The McCammon Method of teaching uses three simple and powerful research-based instructional strategies.
First, all of my lectures are recorded and published, creating a self-paced learning resource for my students. They can watch my 1-take lecture videos anywhere, any time and as many times as they need in order to process the information. According to research, self-paced learning environments can increase student achievement.
We also know that these video lectures can be 60-80% shorter than live lectures that cover the same information. My videos free up a significant amount of class time that I can use to challenge students to be active in their learning.
Second, throughout every lesson, I challenge my students to work in groups to re-teach the content. This is the best way for me to know if they learned what I wanted them to learn - I ask them to teach it back to me. We know from research that collaboration and peer teaching can drastically increase retention of the information.
And third, I take every opportunity throughout each lesson to get students out of their seats, up and moving. Movement increases blood flow to the brain and can promote attention, memory, and creative thinking.
So, this is how these three strategies can work together in a classroom to create an extremely efficient and active learning environment.
Today’s economics lesson is about demand. This lesson used to take me around 60 minutes to lecture live in the classroom because of interruptions, tangents and repetition. My 1-take video lecture covering the same information is 15 minutes long.
My 30 students come into the room and take their seats. After welcoming them, I have the students get into groups of three. Once they have their groups, I ask them to stand up and move to a whiteboard station
(before the students arrived I pinned up 10 whiteboards around the room, on the walls). Once the students are standing at their stations, I explain the simple assignment.
I say, “I am going to play the first three minutes of my video lecture about demand and then I am going to press pause. When the three-minute segment is over, I want you to collaborate with your group to reteach it, in your own words, using your whiteboard to illustrate.
I want you to teach the segment back to me but your version has to be 20 seconds or less, so you have to be concise.”
When the students are ready, I play the first three minutes of the video and then give them another three minutes to prepare their lesson.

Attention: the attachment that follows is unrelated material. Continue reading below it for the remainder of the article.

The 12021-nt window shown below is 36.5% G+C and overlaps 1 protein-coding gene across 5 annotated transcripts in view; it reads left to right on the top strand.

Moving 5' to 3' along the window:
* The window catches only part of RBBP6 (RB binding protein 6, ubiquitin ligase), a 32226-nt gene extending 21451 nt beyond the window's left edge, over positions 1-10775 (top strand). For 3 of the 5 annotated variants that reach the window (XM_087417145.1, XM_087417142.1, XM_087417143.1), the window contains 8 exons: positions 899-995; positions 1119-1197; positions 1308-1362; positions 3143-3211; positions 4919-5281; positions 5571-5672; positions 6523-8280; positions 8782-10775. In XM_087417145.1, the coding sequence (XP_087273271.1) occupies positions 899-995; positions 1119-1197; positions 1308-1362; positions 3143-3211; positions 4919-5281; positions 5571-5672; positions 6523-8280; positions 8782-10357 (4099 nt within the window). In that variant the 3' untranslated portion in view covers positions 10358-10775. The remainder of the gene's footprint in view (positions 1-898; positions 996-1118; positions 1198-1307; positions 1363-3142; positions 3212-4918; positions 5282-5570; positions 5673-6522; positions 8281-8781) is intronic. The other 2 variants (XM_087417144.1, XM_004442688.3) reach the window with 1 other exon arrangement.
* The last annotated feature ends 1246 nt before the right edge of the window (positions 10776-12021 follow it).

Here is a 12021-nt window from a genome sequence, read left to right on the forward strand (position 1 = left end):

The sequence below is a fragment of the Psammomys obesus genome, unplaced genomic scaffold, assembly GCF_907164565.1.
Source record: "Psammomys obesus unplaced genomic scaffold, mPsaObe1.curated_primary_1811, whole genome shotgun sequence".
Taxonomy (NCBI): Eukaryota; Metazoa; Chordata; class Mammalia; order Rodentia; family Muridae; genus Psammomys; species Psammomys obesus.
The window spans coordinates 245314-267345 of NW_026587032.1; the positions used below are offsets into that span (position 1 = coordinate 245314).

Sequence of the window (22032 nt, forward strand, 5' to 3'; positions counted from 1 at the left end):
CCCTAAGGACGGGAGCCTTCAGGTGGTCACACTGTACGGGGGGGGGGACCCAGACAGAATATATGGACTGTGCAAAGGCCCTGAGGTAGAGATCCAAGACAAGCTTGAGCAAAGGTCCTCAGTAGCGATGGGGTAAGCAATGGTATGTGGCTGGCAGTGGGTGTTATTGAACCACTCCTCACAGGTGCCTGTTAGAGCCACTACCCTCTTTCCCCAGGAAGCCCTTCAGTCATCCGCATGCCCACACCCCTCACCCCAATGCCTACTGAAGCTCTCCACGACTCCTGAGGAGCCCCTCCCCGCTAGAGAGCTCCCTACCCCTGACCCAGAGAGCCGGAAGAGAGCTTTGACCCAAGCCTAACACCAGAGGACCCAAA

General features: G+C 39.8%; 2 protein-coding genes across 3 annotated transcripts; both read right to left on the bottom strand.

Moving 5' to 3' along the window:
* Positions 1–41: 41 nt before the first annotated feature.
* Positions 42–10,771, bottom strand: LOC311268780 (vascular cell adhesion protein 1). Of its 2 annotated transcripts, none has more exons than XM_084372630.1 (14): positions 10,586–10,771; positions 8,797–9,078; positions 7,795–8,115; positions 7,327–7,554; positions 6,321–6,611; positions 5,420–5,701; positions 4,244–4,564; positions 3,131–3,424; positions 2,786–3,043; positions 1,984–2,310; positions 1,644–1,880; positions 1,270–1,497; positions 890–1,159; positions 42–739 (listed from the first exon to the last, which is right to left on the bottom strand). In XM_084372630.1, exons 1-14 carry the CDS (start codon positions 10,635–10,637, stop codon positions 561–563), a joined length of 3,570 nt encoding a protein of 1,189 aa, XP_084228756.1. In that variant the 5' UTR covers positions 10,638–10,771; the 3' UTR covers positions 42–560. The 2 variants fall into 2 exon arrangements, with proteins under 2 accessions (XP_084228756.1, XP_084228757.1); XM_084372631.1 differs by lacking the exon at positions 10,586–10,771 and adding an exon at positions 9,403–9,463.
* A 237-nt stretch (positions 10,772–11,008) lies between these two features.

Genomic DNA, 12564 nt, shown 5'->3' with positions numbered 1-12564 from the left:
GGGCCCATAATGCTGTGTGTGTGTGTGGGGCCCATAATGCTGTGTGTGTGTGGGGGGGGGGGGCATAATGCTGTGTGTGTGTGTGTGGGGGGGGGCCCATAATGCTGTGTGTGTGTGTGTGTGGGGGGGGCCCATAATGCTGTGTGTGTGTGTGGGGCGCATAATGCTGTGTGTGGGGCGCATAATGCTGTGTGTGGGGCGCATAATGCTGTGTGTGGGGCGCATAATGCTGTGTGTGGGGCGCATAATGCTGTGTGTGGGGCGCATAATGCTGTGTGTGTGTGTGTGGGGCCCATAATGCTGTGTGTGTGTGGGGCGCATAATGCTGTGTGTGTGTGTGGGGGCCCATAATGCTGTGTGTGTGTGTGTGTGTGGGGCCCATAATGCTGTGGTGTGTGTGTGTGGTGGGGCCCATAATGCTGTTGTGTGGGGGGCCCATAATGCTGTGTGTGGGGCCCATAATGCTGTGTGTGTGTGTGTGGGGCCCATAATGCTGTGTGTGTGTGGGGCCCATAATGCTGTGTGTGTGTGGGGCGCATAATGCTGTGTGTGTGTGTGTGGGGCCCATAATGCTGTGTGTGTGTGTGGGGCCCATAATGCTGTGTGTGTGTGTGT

Then, I have each group teach their new 20-second lesson to another group. While this re teaching is going on, I listen and watch in order to find out which group did the best job. When I have identified the best version, I select one member from that group to teach their 20-second lesson again while I record it using my cell phone video camera (in 1-take).
We do the same process four more times to get through my entire 15-minute video about demand. Once my lecture video is complete, I have the students sit down and we watch and discuss the five 20-second, student videos that I recorded throughout the activity. After playing each video, I have the student who was featured do a quick reflection, sharing what they liked about their presentation as well as what could be improved.
Of course, my 15-minute video lecture is available online for students to revisit anywhere and anytime. But now, in addition, I also publish the five student-created videos so those can be accessed as well, creating a completely transparent teaching and learning environment.
This lesson takes about 60 minutes. So, instead of lecturing live for 60 minutes while the students sit passively, I chose to move through the content efficiently and actively. Throughout my 60-minute lesson students are constantly challenged to teach the information and are up and moving most of the time.
The McCammon Method, the combination of these efficient and active learning strategies, can be used by any teacher, every day to encourage students to strengthen their active listening, collaboration, critical thinking, creative thinking and communication skills.